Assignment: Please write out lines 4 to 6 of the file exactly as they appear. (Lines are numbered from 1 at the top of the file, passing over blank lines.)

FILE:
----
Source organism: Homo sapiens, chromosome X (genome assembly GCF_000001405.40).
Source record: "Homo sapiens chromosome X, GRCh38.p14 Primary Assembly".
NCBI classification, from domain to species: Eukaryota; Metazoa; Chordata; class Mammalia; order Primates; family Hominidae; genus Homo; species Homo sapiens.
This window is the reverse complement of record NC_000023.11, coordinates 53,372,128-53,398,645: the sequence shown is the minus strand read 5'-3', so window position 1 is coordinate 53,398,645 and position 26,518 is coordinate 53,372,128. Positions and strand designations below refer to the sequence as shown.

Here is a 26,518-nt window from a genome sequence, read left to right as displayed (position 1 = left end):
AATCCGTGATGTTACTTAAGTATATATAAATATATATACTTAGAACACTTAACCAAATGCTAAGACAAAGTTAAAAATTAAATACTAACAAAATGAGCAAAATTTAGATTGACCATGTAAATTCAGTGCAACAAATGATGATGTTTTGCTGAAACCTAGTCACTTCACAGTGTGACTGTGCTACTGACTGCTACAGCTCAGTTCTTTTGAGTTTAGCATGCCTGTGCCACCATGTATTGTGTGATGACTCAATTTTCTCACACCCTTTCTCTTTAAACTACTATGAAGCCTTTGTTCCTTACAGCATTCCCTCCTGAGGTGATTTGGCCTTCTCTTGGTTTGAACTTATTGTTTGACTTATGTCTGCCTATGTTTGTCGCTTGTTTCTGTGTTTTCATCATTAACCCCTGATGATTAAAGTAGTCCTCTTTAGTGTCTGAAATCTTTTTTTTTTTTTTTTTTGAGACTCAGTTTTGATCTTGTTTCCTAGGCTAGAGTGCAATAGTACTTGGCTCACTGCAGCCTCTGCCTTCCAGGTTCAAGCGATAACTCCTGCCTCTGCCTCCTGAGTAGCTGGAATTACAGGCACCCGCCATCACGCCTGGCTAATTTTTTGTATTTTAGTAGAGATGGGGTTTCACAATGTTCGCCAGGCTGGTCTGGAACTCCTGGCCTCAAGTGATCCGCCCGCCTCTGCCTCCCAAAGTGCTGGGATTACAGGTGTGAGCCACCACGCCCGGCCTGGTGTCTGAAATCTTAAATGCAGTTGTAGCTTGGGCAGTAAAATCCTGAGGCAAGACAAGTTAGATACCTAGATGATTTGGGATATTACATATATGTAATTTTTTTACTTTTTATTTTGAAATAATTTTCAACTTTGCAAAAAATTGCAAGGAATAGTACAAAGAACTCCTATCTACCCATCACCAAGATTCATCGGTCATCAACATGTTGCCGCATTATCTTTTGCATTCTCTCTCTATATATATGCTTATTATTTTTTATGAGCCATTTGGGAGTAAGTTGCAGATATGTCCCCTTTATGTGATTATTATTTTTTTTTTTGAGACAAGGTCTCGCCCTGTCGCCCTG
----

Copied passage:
This window is the reverse complement of record NC_000023.11, coordinates 53,372,128-53,398,645: the sequence shown is the minus strand read 5'-3', so window position 1 is coordinate 53,398,645 and position 26,518 is coordinate 53,372,128. Positions and strand designations below refer to the sequence as shown.

Here is a 26,518-nt window from a genome sequence, read left to right as displayed (position 1 = left end):
AATCCGTGATGTTACTTAAGTATATATAAATATATATACTTAGAACACTTAACCAAATGCTAAGACAAAGTTAAAAATTAAATACTAACAAAATGAGCAAAATTTAGATTGACCATGTAAATTCAGTGCAACAAATGATGATGTTTTGCTGAAACCTAGTCACTTCACAGTGTGACTGTGCTACTGACTGCTACAGCTCAGTTCTTTTGAGTTTAGCATGCCTGTGCCACCATGTATTGTGTGATGACTCAATTTTCTCACACCCTTTCTCTTTAAACTACTATGAAGCCTTTGTTCCTTACAGCATTCCCTCCTGAGGTGATTTGGCCTTCTCTTGGTTTGAACTTATTGTTTGACTTATGTCTGCCTATGTTTGTCGCTTGTTTCTGTGTTTTCATCATTAACCCCTGATGATTAAAGTAGTCCTCTTTAGTGTCTGAAATCTTTTTTTTTTTTTTTTTTGAGACTCAGTTTTGATCTTGTTTCCTAGGCTAGAGTGCAATAGTACTTGGCTCACTGCAGCCTCTGCCTTCCAGGTTCAAGCGATAACTCCTGCCTCTGCCTCCTGAGTAGCTGGAATTACAGGCACCCGCCATCACGCCTGGCTAATTTTTTGTATTTTAGTAGAGATGGGGTTTCACAATGTTCGCCAGGCTGGTCTGGAACTCCTGGCCTCAAGTGATCCGCCCGCCTCTGCCTCCCAAAGTGCTGGGATTACAGGTGTGAGCCACCACGCCCGGCCTGGTGTCTGAAATCTTAAATGCAGTTGTAGCTTGGGCAGTAAAATCCTGAGGCAAGACAAGTTAGATACCTAGATGATTTGGGATATTACATATATGTAATTTTTTTACTTTTTATTTTGAAATAATTTTCAACTTTGCAAAAAATTGCAAGGAATAGTACAAAGAACTCCTATCTACCCATCACCAAGATTCATCGGTCATCAACATGTTGCCGCATTATCTTTTGCATTCTCTCTCTATATATATGCTTATTATTTTTTATGAGCCATTTGGGAGTAAGTTGCAGATATGTCCCCTTTATGTGATTATTATTTTTTTTTTTGAGACAAGGTCTCGCCCTGTCGCCCTG